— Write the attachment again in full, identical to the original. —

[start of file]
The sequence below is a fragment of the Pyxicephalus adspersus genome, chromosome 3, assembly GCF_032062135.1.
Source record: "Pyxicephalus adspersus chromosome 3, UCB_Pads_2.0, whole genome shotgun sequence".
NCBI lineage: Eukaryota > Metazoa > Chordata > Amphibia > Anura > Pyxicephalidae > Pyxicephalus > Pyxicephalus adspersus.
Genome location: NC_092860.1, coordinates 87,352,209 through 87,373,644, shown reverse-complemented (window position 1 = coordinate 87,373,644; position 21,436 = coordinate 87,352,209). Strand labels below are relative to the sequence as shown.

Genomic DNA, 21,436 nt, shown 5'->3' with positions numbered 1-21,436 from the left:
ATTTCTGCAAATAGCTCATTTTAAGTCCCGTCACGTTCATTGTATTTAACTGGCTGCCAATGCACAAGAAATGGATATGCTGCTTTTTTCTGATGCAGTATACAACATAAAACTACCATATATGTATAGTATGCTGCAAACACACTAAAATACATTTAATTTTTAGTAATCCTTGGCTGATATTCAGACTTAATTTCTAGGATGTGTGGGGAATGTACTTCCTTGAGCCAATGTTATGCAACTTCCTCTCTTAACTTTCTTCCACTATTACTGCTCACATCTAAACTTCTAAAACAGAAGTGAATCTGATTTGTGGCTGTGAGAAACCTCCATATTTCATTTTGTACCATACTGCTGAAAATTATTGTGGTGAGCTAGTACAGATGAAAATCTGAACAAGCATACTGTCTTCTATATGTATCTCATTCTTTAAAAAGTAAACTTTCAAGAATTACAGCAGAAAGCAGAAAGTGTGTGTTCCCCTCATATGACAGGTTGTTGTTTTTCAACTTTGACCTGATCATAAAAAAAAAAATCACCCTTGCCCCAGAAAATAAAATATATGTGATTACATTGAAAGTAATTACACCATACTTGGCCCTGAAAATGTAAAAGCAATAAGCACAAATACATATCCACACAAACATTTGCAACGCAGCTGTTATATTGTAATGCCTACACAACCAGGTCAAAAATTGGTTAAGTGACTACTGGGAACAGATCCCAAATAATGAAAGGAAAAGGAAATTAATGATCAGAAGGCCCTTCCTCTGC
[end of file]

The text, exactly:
The sequence below is a fragment of the Pyxicephalus adspersus genome, chromosome 3, assembly GCF_032062135.1.
Source record: "Pyxicephalus adspersus chromosome 3, UCB_Pads_2.0, whole genome shotgun sequence".
NCBI lineage: Eukaryota > Metazoa > Chordata > Amphibia > Anura > Pyxicephalidae > Pyxicephalus > Pyxicephalus adspersus.
Genome location: NC_092860.1, coordinates 87,352,209 through 87,373,644, shown reverse-complemented (window position 1 = coordinate 87,373,644; position 21,436 = coordinate 87,352,209). Strand labels below are relative to the sequence as shown.

Genomic DNA, 21,436 nt, shown 5'->3' with positions numbered 1-21,436 from the left:
ATTTCTGCAAATAGCTCATTTTAAGTCCCGTCACGTTCATTGTATTTAACTGGCTGCCAATGCACAAGAAATGGATATGCTGCTTTTTTCTGATGCAGTATACAACATAAAACTACCATATATGTATAGTATGCTGCAAACACACTAAAATACATTTAATTTTTAGTAATCCTTGGCTGATATTCAGACTTAATTTCTAGGATGTGTGGGGAATGTACTTCCTTGAGCCAATGTTATGCAACTTCCTCTCTTAACTTTCTTCCACTATTACTGCTCACATCTAAACTTCTAAAACAGAAGTGAATCTGATTTGTGGCTGTGAGAAACCTCCATATTTCATTTTGTACCATACTGCTGAAAATTATTGTGGTGAGCTAGTACAGATGAAAATCTGAACAAGCATACTGTCTTCTATATGTATCTCATTCTTTAAAAAGTAAACTTTCAAGAATTACAGCAGAAAGCAGAAAGTGTGTGTTCCCCTCATATGACAGGTTGTTGTTTTTCAACTTTGACCTGATCATAAAAAAAAAAATCACCCTTGCCCCAGAAAATAAAATATATGTGATTACATTGAAAGTAATTACACCATACTTGGCCCTGAAAATGTAAAAGCAATAAGCACAAATACATATCCACACAAACATTTGCAACGCAGCTGTTATATTGTAATGCCTACACAACCAGGTCAAAAATTGGTTAAGTGACTACTGGGAACAGATCCCAAATAATGAAAGGAAAAGGAAATTAATGATCAGAAGGCCCTTCCTCTGC